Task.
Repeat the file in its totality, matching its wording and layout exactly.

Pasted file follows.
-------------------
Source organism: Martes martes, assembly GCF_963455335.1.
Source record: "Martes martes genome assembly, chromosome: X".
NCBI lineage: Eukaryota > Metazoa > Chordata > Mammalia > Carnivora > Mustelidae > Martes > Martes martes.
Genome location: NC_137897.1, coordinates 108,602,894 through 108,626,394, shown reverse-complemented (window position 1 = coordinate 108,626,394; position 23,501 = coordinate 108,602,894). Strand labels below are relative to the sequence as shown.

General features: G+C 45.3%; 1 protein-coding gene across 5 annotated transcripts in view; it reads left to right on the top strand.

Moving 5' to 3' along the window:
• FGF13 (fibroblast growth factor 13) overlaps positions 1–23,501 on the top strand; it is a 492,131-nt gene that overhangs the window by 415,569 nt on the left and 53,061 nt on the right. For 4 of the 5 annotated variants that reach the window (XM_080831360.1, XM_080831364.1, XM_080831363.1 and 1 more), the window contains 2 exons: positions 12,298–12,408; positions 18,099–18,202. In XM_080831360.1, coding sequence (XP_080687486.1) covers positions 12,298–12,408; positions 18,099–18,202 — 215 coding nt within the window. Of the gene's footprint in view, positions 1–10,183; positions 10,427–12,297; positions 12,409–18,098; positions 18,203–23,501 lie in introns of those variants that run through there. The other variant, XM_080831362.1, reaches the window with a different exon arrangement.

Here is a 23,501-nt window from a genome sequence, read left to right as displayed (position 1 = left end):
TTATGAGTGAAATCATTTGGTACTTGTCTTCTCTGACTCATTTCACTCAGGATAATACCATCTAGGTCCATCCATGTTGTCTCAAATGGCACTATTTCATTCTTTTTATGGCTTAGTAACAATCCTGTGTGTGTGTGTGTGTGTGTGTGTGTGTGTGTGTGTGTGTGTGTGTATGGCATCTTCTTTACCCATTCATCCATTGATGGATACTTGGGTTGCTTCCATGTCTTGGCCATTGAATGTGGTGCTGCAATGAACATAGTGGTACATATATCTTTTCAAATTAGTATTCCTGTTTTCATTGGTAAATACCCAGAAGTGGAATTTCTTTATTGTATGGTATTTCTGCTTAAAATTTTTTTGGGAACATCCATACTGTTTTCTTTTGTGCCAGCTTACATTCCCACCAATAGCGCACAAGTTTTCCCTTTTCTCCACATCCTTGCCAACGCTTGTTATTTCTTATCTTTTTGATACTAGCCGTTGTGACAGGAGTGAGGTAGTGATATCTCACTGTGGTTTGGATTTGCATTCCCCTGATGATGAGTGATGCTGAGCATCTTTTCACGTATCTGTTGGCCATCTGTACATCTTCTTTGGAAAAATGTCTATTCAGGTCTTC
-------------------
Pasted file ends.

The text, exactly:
Source organism: Martes martes, assembly GCF_963455335.1.
Source record: "Martes martes genome assembly, chromosome: X".
NCBI lineage: Eukaryota > Metazoa > Chordata > Mammalia > Carnivora > Mustelidae > Martes > Martes martes.
Genome location: NC_137897.1, coordinates 108,602,894 through 108,626,394, shown reverse-complemented (window position 1 = coordinate 108,626,394; position 23,501 = coordinate 108,602,894). Strand labels below are relative to the sequence as shown.

General features: G+C 45.3%; 1 protein-coding gene across 5 annotated transcripts in view; it reads left to right on the top strand.

Moving 5' to 3' along the window:
• FGF13 (fibroblast growth factor 13) overlaps positions 1–23,501 on the top strand; it is a 492,131-nt gene that overhangs the window by 415,569 nt on the left and 53,061 nt on the right. For 4 of the 5 annotated variants that reach the window (XM_080831360.1, XM_080831364.1, XM_080831363.1 and 1 more), the window contains 2 exons: positions 12,298–12,408; positions 18,099–18,202. In XM_080831360.1, coding sequence (XP_080687486.1) covers positions 12,298–12,408; positions 18,099–18,202 — 215 coding nt within the window. Of the gene's footprint in view, positions 1–10,183; positions 10,427–12,297; positions 12,409–18,098; positions 18,203–23,501 lie in introns of those variants that run through there. The other variant, XM_080831362.1, reaches the window with a different exon arrangement.

Here is a 23,501-nt window from a genome sequence, read left to right as displayed (position 1 = left end):
TTATGAGTGAAATCATTTGGTACTTGTCTTCTCTGACTCATTTCACTCAGGATAATACCATCTAGGTCCATCCATGTTGTCTCAAATGGCACTATTTCATTCTTTTTATGGCTTAGTAACAATCCTGTGTGTGTGTGTGTGTGTGTGTGTGTGTGTGTGTGTGTGTGTGTGTATGGCATCTTCTTTACCCATTCATCCATTGATGGATACTTGGGTTGCTTCCATGTCTTGGCCATTGAATGTGGTGCTGCAATGAACATAGTGGTACATATATCTTTTCAAATTAGTATTCCTGTTTTCATTGGTAAATACCCAGAAGTGGAATTTCTTTATTGTATGGTATTTCTGCTTAAAATTTTTTTGGGAACATCCATACTGTTTTCTTTTGTGCCAGCTTACATTCCCACCAATAGCGCACAAGTTTTCCCTTTTCTCCACATCCTTGCCAACGCTTGTTATTTCTTATCTTTTTGATACTAGCCGTTGTGACAGGAGTGAGGTAGTGATATCTCACTGTGGTTTGGATTTGCATTCCCCTGATGATGAGTGATGCTGAGCATCTTTTCACGTATCTGTTGGCCATCTGTACATCTTCTTTGGAAAAATGTCTATTCAGGTCTTC